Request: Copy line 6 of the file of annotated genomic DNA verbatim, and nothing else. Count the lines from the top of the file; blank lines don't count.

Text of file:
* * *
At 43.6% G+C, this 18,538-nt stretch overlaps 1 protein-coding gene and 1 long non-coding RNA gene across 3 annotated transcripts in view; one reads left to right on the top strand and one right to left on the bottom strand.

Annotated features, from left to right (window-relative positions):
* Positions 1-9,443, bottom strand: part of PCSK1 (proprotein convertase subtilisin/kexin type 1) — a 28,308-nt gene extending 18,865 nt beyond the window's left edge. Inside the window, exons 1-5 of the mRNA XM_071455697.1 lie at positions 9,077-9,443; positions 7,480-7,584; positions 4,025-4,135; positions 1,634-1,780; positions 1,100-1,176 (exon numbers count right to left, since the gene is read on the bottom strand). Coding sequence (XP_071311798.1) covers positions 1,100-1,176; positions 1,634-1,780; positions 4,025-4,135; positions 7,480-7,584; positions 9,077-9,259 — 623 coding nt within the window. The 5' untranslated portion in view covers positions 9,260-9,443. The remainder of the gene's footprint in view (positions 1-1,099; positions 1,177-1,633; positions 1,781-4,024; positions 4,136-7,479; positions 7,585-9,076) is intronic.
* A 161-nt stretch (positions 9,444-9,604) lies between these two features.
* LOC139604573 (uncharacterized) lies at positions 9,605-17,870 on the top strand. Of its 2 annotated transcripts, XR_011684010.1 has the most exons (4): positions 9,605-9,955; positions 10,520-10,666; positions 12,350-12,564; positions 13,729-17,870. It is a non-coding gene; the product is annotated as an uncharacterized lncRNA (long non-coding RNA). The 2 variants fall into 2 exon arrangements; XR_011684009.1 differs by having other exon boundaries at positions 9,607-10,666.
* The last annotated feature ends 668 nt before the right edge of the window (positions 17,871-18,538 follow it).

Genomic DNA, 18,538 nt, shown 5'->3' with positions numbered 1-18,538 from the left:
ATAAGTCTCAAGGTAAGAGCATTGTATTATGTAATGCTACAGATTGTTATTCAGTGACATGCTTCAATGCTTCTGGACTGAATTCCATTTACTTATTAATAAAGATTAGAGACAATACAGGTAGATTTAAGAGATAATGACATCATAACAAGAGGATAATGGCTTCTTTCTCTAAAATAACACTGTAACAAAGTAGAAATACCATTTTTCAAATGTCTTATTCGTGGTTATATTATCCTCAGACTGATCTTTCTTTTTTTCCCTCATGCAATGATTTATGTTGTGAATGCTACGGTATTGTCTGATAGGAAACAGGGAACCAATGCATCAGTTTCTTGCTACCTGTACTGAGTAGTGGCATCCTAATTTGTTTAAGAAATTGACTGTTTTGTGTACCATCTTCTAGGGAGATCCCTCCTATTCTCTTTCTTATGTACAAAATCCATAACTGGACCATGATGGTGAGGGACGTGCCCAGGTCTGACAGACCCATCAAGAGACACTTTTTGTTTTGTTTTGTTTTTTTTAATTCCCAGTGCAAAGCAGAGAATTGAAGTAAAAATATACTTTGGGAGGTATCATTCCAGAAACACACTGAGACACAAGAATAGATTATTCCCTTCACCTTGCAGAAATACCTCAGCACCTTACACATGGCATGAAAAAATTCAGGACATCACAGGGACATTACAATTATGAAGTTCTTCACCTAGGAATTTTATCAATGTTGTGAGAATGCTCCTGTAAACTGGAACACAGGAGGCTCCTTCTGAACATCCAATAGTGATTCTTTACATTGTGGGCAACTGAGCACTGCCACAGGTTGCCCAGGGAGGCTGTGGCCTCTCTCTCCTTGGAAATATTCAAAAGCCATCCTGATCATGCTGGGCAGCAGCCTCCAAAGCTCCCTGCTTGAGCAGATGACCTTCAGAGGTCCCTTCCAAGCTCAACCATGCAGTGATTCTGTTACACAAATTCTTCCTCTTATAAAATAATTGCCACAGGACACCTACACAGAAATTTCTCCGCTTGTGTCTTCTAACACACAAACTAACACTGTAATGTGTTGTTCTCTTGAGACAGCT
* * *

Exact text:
* The last annotated feature ends 668 nt before the right edge of the window (positions 17,871-18,538 follow it).